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It's not easy being green! - Kermit T. Frog   Home K-12 Schools 12 Steps toward Sustainability Energy Purchasing




    One alternative to purchasing green energy is to generate it on-site. Grasso Technical High School does just that using this wind turbine.
 
Energy Purchasing
K-12 schools control large amounts of spending power and can thus influence the local economy a great deal. K-12 schools that commit to purchasing Green Energy and on-site renewable energy are using their purchasing power to further industries which promote sustainable development.

 

 

    One option for Connecticut schools who wish to reduce their carbon footprint is by purchasing green energy from wind farms in New York.
    Image courtesy epa.gov
  Organizational Assistance   Best Practices  
  • Make Energy Efficiency Improvements First
    The most economically sound way to use green power is to first ensure that a school has achieved a high level of energy efficiency. Green power is often more expensive than conventional power which makes wasting energy by using inefficient technologies more costly. Why run an incandescent light off a photovoltaic cell when it is possible to run a compact fluorescent light that uses one third the energy or less? Reducing energy needs through high-efficiency bulbs will lead to reductions of both greenhouse gases produced and operating costs. Significant reductions of energy consumption can be achieved by the use of both high- and low-tech strategies. High-tech solutions might involve changing out equipment and replacing with more high efficiency models. Low tech strategies can be just as effective, and include either actions or behaviors. Ensure that a building’s envelope is properly insulated in order to reduce the energy required for cooling and heating. Make sure that all windows and doors are properly weatherized. Even small cracks in weather stripping can lead to substantially higher energy consumption. The simplest low-tech strategy is to encourage people to turn off lights and computers. There is a myriad of both high- and low-tech ways to reduce energy use. Further details can be found on the Energy Conservation section of this website.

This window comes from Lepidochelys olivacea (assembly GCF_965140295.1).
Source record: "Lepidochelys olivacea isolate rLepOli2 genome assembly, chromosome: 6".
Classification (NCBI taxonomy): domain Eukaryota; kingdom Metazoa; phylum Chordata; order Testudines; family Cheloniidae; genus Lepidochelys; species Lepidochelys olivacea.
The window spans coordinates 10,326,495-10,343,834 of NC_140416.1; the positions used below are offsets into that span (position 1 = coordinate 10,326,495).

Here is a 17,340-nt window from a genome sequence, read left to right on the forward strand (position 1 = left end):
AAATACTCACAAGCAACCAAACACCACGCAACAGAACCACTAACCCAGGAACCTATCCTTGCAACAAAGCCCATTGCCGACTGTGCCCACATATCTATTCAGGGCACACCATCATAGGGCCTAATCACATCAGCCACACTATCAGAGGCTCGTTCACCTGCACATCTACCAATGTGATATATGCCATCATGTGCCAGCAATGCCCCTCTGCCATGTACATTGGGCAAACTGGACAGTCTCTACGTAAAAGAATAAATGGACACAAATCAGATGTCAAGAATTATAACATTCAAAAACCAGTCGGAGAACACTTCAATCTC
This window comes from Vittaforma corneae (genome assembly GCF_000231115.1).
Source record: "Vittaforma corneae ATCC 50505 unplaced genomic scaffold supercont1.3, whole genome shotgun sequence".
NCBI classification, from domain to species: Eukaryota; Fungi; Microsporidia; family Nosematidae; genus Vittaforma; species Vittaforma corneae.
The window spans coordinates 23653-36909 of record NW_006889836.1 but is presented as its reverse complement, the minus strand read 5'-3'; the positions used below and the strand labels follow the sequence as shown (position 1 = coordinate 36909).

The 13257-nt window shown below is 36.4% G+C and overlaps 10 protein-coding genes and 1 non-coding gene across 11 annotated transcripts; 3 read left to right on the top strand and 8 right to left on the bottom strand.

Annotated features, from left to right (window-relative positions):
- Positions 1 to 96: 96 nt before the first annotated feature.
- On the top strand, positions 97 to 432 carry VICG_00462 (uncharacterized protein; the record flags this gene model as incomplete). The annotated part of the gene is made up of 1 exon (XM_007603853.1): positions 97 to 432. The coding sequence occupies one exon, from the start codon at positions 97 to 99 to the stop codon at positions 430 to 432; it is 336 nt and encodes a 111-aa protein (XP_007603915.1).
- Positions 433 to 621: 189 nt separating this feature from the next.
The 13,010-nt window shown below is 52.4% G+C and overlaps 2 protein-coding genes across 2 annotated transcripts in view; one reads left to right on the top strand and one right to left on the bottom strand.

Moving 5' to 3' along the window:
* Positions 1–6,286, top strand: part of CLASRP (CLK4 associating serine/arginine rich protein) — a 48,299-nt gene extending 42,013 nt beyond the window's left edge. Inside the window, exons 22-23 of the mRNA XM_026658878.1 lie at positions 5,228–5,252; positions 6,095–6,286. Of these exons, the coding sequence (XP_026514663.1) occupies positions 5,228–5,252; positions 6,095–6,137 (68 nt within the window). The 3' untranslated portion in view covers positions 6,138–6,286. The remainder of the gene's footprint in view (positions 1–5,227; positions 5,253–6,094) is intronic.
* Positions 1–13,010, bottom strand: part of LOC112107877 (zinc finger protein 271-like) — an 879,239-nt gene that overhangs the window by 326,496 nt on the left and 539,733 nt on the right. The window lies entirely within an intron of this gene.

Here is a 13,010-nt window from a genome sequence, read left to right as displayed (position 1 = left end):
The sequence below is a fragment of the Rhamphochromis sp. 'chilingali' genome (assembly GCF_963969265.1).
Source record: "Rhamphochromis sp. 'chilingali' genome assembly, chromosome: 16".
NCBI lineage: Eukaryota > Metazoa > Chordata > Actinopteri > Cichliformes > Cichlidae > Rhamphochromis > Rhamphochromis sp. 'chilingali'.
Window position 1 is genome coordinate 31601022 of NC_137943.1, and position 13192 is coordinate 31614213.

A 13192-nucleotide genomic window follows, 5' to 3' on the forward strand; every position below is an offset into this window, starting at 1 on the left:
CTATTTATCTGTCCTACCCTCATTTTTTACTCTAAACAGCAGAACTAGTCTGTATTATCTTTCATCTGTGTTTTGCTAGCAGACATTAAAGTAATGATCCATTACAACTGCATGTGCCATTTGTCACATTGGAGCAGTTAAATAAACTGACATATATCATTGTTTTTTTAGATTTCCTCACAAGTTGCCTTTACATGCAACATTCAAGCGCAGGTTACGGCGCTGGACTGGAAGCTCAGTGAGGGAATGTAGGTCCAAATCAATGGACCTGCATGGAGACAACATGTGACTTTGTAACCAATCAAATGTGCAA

• Improve K-12 Schools' Load Profile
    Throughout a given day, a school experiences fluctuations in its energy demand. For example, a school may peak for short periods. Electric utilities charge by the amount needed to cover that peak. Schools can reduce their peak load through energy management techniques and subsequently lower energy costs. Changing scheduled maintenance times is one way to effectively deal with this problem. Where possible, reschedule energy-using tasks to periods of low energy demand. This raises valleys but lowers peaks in usage, thus lowering demand charges.
    Energy Use Graph
  • Use Low-Emission Fuels
    A great way to reduce greenhouse gas production is to use low-emission fuels in boilers, heating plants, and vehicles. Not all fossil fuels are created equal; consider replacing oil burning domestic space heating and hot water systems with natural gas. Renewable fuels are also an option. Biofuel is derived from crops grown on farms and not pulled from deposits in the earth. Any carbon dioxide produced in the burning of these fuels will be sequestered with each growing season. Consider integrating renewable sources of heat such as geothermal or solar heating to augment conventional space or water heating systems. In addition, purchase vehicles for the school that use renewable fuels. Fuel cells are also an option for many vehicles such as shuttles and buses. More information can be found on the Transportation section of this website.
  • Green Purchasing